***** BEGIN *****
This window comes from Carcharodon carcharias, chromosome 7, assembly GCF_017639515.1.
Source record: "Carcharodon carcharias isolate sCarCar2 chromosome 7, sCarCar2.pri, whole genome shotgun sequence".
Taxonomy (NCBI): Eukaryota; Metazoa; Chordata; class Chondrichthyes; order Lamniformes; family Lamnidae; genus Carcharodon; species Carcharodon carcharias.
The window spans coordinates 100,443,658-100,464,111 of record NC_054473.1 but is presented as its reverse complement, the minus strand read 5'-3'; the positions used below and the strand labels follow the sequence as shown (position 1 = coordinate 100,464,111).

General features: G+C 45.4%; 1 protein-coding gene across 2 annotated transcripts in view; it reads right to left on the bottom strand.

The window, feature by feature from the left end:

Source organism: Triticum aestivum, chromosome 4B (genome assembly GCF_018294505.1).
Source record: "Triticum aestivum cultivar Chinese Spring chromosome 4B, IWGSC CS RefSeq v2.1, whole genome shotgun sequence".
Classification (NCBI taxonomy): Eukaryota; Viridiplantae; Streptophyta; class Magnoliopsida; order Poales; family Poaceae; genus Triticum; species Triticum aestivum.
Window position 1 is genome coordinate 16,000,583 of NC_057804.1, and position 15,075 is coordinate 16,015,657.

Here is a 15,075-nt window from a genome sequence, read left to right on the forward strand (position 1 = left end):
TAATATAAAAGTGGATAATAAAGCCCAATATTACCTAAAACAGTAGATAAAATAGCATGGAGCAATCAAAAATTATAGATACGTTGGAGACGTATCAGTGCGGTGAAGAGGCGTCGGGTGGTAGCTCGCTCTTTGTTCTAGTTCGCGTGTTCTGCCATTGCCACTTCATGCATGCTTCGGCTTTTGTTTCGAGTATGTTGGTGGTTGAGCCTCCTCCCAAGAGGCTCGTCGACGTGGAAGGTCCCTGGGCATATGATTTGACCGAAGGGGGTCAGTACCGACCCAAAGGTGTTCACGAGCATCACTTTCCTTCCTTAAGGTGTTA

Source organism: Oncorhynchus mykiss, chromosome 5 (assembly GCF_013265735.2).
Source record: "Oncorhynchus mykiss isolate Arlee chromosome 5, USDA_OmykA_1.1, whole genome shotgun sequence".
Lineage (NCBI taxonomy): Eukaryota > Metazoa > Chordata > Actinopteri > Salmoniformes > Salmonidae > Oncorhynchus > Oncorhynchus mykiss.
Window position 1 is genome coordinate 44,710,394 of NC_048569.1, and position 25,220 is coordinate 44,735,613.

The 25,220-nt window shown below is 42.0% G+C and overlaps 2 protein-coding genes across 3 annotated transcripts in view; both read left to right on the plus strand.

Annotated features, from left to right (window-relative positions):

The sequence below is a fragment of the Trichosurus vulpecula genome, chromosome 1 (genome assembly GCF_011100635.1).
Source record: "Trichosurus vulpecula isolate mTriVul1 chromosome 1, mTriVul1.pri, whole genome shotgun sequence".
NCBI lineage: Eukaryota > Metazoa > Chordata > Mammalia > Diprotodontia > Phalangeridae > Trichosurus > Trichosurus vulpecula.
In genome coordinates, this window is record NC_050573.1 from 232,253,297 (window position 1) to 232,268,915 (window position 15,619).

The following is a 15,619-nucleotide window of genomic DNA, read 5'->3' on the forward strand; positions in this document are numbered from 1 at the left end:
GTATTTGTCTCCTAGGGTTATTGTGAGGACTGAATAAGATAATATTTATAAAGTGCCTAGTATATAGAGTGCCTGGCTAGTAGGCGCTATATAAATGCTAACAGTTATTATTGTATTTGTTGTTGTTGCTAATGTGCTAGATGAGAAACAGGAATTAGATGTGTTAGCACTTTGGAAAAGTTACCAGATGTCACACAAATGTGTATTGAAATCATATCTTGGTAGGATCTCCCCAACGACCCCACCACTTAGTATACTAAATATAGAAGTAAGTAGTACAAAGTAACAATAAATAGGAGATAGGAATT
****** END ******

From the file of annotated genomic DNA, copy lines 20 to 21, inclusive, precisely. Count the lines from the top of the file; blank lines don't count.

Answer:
Source record: "Trichosurus vulpecula isolate mTriVul1 chromosome 1, mTriVul1.pri, whole genome shotgun sequence".
NCBI lineage: Eukaryota > Metazoa > Chordata > Mammalia > Diprotodontia > Phalangeridae > Trichosurus > Trichosurus vulpecula.